Consolidated Edison was prompted to cut power to part of the area to avoid storm damage. A large portion of Manhattan's FDR Drive was under water.

Reuters reported late Monday that there had been an explosion at a Consolidated Edison power station on the east side of Manhattan. Despite earlier reports, ConEd said on Twitter no one was trapped inside the plant.

New York Mayor Michael Bloomberg says backup power has been lost at New York University hospital and the city is working to move people out. The mayor delivered a news conference Monday night and said rain was tapering off in the city and the storm surge was expected to recede by midnight. The hospital complex is near the East River in an area of lower Manhattan where flooding has been reported.

The hurricane-turned-post-tropical cyclone, still a powerful, 900-mile-wide hybrid of several weather systems, sent 30-foot-high swells toward New Jersey, and as its eye passed over the shoreline, a surge as high as 10 feet tore into dunes and washed across boardwalks.

The state had evacuated all shore towns ahead of the strike, with Gov. Chris Christie telling residents who ignored the evacuation orders they were "both stupid and selfish."

"[It's a] very intense, very dangerous storm. People will die in this storm," Maryland Gov. Martin O'Malley said Monday. "So folks will need to mind their families, stay home and hunker down."

Even homes on stilts were threatened by the massive surge, and water was cresting dunes and boardwalks from Delaware's Rehoboth Beach to Jones Beach in New York.

New York Gov. Andrew Cuomo shut down all major New York bridges and schools, airports and the New York Stock Exchange were closed for Tuesday. North of Atlantic City, the storm was expected to be at maximum force from about 7 p.m. to 11 p.m., with gusts up to 90 mph, especially on ocean-facing beaches. For Long Island, Connecticut, and the rest of coastal New England, the high impact winds could last until midnight, according to The Wall Street Journal’s Weather Journal.

The National Guard was deployed along the densely-populated Atlantic Coast, and airports shut down Monday afternoon as the massive system churned in from the sea, creating 30-foot swells off the Jersey shore. The storm is on a collision course with a winter storm and a cold front, and high tides from a full moon make it a rare hybrid storm that could be felt all the way to the Great Lakes. Still, it could be worse – the storm could be well inland when evening high tide comes, some six hours after landfall.

Sandy has already been blamed for 69 deaths in the Caribbean before it began traveling northward, parallel to the Eastern Seaboard.

In Washington, President Obama urged the millions in Sandy’s path to heed warnings from local and state officials.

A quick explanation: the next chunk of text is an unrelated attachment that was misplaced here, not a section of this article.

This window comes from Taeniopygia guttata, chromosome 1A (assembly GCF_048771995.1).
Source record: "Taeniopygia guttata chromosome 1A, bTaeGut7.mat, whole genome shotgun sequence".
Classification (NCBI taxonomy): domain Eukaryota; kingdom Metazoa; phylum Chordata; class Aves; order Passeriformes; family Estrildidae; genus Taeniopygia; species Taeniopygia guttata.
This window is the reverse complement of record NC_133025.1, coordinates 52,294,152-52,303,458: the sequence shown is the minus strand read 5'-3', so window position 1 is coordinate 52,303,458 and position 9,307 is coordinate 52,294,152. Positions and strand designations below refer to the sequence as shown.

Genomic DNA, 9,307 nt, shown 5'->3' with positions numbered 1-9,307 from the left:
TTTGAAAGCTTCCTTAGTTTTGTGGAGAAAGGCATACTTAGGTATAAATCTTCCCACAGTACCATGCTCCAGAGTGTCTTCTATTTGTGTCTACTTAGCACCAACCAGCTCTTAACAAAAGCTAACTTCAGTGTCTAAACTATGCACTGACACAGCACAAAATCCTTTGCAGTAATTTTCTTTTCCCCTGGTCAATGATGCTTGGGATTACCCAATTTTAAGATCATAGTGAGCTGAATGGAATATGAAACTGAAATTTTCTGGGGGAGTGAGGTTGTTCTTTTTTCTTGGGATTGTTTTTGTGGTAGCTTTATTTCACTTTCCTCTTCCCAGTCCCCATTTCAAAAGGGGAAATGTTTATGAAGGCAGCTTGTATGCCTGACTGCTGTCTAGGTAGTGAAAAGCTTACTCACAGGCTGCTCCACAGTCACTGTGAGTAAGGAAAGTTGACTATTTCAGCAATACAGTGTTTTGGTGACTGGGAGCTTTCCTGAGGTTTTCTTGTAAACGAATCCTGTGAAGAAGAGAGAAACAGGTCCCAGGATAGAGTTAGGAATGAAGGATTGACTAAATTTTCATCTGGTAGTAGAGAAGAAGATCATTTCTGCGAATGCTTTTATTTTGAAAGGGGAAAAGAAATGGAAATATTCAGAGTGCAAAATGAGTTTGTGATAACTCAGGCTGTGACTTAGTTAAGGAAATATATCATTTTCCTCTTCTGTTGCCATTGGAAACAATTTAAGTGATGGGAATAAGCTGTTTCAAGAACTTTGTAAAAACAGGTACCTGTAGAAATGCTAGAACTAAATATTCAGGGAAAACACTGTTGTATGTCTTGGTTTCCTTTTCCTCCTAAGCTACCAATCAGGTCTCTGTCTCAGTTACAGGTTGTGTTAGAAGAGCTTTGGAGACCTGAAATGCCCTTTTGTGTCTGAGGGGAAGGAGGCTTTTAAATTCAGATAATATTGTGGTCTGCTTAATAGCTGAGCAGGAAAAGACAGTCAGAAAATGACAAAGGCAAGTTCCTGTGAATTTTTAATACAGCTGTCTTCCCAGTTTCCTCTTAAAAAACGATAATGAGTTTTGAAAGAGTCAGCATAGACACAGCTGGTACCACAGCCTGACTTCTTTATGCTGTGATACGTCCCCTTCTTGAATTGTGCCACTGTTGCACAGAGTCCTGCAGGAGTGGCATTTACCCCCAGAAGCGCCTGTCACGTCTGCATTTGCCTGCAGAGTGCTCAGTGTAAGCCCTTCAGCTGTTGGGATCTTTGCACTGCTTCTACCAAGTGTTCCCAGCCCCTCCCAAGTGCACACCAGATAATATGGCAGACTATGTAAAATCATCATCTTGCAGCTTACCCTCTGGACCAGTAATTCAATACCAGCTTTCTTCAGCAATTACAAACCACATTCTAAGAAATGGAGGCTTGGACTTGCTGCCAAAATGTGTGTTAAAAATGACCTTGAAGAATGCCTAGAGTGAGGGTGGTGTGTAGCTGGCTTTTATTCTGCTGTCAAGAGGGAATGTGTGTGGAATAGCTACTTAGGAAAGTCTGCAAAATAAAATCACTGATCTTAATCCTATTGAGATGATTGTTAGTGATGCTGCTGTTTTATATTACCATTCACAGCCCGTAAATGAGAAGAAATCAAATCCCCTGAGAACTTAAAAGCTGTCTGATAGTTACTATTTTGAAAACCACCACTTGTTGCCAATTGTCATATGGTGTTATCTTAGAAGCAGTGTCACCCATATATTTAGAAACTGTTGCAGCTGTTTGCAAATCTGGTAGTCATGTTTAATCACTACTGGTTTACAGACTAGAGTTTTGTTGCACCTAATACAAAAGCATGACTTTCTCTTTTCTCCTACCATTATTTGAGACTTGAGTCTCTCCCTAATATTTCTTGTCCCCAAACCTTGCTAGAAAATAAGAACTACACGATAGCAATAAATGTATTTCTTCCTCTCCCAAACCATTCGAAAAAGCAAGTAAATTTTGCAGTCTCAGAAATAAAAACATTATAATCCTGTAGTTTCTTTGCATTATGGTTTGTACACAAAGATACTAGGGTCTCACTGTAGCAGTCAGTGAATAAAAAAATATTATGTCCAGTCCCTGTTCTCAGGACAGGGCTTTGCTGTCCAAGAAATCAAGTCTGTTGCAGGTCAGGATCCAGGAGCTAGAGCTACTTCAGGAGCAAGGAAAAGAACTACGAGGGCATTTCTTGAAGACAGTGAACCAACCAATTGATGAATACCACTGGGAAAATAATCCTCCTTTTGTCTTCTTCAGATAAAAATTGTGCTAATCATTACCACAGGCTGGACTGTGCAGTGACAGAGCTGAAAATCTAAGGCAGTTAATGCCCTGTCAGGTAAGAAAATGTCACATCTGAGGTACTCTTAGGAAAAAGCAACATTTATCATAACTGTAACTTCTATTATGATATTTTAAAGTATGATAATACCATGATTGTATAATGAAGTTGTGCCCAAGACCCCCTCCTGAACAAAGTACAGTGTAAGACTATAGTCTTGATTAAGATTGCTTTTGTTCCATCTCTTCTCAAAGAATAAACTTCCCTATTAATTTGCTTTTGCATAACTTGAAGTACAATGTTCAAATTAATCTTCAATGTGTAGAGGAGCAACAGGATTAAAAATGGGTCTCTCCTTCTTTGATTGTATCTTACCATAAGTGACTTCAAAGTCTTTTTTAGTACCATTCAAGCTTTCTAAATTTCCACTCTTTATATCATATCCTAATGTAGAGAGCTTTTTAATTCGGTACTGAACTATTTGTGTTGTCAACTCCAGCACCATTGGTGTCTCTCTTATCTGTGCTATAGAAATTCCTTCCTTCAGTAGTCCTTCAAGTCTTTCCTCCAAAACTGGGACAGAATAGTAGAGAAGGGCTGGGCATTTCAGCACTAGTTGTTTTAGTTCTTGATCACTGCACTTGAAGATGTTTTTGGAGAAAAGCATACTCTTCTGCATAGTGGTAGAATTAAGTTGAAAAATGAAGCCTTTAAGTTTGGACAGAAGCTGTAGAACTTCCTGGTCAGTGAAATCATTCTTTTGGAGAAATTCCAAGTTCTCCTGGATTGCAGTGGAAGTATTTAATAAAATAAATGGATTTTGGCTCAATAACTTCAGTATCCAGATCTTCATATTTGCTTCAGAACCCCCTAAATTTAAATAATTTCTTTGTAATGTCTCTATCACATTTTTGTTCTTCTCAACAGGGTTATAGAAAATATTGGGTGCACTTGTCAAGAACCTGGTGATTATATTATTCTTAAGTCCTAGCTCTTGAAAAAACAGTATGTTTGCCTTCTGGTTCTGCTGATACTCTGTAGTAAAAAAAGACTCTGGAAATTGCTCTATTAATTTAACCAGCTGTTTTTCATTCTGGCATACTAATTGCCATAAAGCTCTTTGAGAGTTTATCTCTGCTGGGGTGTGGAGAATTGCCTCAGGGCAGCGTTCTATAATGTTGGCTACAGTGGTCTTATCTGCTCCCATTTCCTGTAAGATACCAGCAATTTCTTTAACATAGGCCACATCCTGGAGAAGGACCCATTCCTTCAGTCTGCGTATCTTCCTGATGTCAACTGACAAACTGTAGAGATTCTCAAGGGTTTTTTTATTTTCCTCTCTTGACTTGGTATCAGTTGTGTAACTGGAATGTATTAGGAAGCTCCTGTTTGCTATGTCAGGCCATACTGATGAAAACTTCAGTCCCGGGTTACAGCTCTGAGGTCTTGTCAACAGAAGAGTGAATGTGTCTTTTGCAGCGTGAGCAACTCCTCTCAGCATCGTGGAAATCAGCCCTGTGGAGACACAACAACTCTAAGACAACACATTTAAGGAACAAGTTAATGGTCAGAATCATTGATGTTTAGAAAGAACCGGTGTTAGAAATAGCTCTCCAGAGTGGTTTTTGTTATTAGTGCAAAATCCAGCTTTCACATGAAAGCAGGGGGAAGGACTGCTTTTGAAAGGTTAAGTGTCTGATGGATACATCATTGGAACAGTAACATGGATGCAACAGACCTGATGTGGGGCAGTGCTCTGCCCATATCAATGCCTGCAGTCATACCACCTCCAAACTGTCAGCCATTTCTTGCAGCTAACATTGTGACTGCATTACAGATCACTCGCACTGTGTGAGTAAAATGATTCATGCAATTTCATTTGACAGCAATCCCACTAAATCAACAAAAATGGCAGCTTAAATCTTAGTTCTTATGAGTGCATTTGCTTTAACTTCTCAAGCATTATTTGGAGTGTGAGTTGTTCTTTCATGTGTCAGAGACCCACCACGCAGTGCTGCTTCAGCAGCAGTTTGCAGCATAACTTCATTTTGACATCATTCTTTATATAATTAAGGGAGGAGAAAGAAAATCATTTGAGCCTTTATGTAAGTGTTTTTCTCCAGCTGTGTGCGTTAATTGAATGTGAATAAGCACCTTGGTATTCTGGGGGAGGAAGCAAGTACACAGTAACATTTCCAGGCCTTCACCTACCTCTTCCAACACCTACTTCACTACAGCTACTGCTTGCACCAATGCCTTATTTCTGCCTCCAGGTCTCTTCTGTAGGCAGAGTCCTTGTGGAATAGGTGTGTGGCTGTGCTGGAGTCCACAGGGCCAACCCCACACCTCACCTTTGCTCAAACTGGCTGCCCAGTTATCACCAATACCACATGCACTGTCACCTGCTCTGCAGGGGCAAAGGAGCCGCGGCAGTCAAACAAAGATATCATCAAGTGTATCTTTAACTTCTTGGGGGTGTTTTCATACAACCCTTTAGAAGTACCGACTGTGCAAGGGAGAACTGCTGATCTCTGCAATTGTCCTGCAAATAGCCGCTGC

“When they tell you to evacuate, you need to evacuate,” Obama said. “Don't delay, don't pause, don't question the instructions that are being given because this is a powerful storm."

States of emergency were declared from North Carolina, where gusty winds whipped steady rain on Sunday, to Connecticut. Delaware ordered mandatory evacuations for coastal communities on Sunday, while Ocean City, Md., also was evacuated.

Tens of thousands of people were ordered to evacuate in anticipation of the storm, including 375,000 in lower Manhattan and other parts of New York City. At least 50,000 were ordered to evacuate in Delaware alone and 30,000 in Atlantic City, N.J., where the city's 12 casinos were forced to shut down for only the fourth time in the 34-year history of legalized gambling there.

Airlines canceled more than 8,962 flights and Amtrak suspended passenger train service across the Northeast for Monday and Tuesday.

New York and Philadelphia shut down their subways, buses and commuter trains Sunday night and announced that schools would be closed on Monday. Boston, Washington and Baltimore also called off school. In Washington and New Jersey, Metrorail and PATH train services were canceled.

In Connecticut, the number of power outages began climbing as the storm moved through the state. In New York City, 250,000 homes were reported to be without power. Fox News

Swiss banking giant UBS AG to cut about 10,000 jobs worldwide

Swiss banking giant UBS has announced plans to slash some 10,000 jobs worldwide

Source: Press TV

The largest bank in Switzerland, UBS AG, has announced plans to cut about 10,000 jobs worldwide, as the economic crisis in the European country continues to worsen.

"This decision has been a difficult one, particularly in a business such as ours that is all about its people. Some reductions will result from natural attrition and we will take whatever measures we can to mitigate the overall effect,” UBS chief executive Sergio Ermotti said in a statement released on Tuesday.